House Democrats — who lead six different congressional committees — sent a letter on Friday demanding the special counsel report be made public.
The special counsel team has been investigating President Donald Trump virtually throughout his time in office. Attorney General William Barr will receive the report when the investigation finally concludes.
But there are limits to what he can provide to lawmakers. Now House Democrats have issued a letter to him demanding the public receive the full report to the extent the law allows.
“Recent reports suggest that special counsel Robert Mueller (shown above right) may be nearing the end of his investigation,” the letter stated. “We write to express to you, in the strongest possible terms, our expectation that the Department of Justice will release to the public the report special counsel Mueller submits to you — without delay and to the maximum extent permitted by law.”
But also on Friday, it was reported Mueller will not deliver a report to the attorney general next week, as was previously stated by multiple outlets, a senior Department of Justice official told NBC News on Friday. ABC News reported this update as well.
Lawmakers from both sides of the aisle have said they and the public should be provided with the report. Sen. Richard Blumenthal (D-Conn.) even said he thinks there will be subpoenas when asked about the issue on Thursday.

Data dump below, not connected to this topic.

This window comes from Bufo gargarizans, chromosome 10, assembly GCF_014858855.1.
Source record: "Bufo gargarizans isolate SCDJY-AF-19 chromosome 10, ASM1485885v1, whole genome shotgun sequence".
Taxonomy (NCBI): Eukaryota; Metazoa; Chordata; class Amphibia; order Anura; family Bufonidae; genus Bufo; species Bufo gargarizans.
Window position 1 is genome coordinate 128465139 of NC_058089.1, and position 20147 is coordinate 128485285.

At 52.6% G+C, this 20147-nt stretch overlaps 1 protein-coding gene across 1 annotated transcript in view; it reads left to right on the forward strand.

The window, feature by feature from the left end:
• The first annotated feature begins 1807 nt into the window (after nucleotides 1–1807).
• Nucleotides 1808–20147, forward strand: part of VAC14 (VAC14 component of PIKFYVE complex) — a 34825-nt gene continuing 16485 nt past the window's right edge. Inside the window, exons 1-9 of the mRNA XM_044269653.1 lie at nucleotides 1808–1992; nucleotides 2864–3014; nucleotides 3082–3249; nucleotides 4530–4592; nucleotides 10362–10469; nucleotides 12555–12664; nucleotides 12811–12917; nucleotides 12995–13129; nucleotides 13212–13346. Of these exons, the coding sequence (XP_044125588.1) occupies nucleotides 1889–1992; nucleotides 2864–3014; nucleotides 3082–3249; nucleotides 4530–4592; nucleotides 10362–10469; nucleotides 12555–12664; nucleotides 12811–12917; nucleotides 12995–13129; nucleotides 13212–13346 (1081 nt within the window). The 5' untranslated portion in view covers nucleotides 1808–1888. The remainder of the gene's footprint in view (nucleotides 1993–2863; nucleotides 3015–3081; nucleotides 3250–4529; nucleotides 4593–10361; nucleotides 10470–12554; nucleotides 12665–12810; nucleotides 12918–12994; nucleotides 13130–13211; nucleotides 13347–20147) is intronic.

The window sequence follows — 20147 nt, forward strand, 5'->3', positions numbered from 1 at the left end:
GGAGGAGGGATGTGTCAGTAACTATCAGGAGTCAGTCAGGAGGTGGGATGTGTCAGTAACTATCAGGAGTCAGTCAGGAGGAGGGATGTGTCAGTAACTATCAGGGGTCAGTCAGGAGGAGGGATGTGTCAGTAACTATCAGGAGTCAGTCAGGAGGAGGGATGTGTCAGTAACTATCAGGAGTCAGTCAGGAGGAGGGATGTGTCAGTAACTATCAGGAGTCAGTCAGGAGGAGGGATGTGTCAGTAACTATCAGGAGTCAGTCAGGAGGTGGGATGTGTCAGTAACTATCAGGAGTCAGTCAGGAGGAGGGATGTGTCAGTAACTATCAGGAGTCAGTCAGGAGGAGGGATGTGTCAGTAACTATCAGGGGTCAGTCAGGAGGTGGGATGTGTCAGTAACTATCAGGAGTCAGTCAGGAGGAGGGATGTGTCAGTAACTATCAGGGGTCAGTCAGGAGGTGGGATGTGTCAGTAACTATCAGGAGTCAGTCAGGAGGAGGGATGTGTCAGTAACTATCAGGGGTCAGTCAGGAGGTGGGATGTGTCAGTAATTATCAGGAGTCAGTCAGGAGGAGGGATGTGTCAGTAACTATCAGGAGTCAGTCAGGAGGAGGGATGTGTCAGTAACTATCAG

Senate Judiciary Committee members introduced a bipartisan bill to ensure that the report is made public. The Special Counsel Transparency Act requires that a special counsel submit a report directly to Congress and the public within two weeks of concluding its investigation. The report must include all factual findings and underlying evidence.
The attorney general has to also content with internal rules when it comes to how much of the report can be made public. The special counsel regulations dictate that the team will submit a confidential report to the attorney general once the investigation is over. The rules don’t require those findings to be shared with Congress or the public.
Barr addressed the matter last month before becoming attorney general during his nomination hearing. He told lawmakers he will make the report as transparent as possible but warned he would follow internal rules and respect whatever agreement the former attorney general and special counsel had in place already.
The letter was signed by House Judiciary Committee Chairman Jerrold Nadler (D-N.Y.), House Committee on Oversight and Reform Chairman Elijah Cummings (D-Md.), House Permanent Select Committee on Intelligence Chairman Adam Schiff (D-Calif.), House Committee on Financial Services Chairwoman Maxine Waters (D-Calif.), House Committee on Ways and Means Chairman Richard Neal (D-Mass.), and House Committee on Foreign Affairs Chairman Eliot Engel (D-N.Y.).
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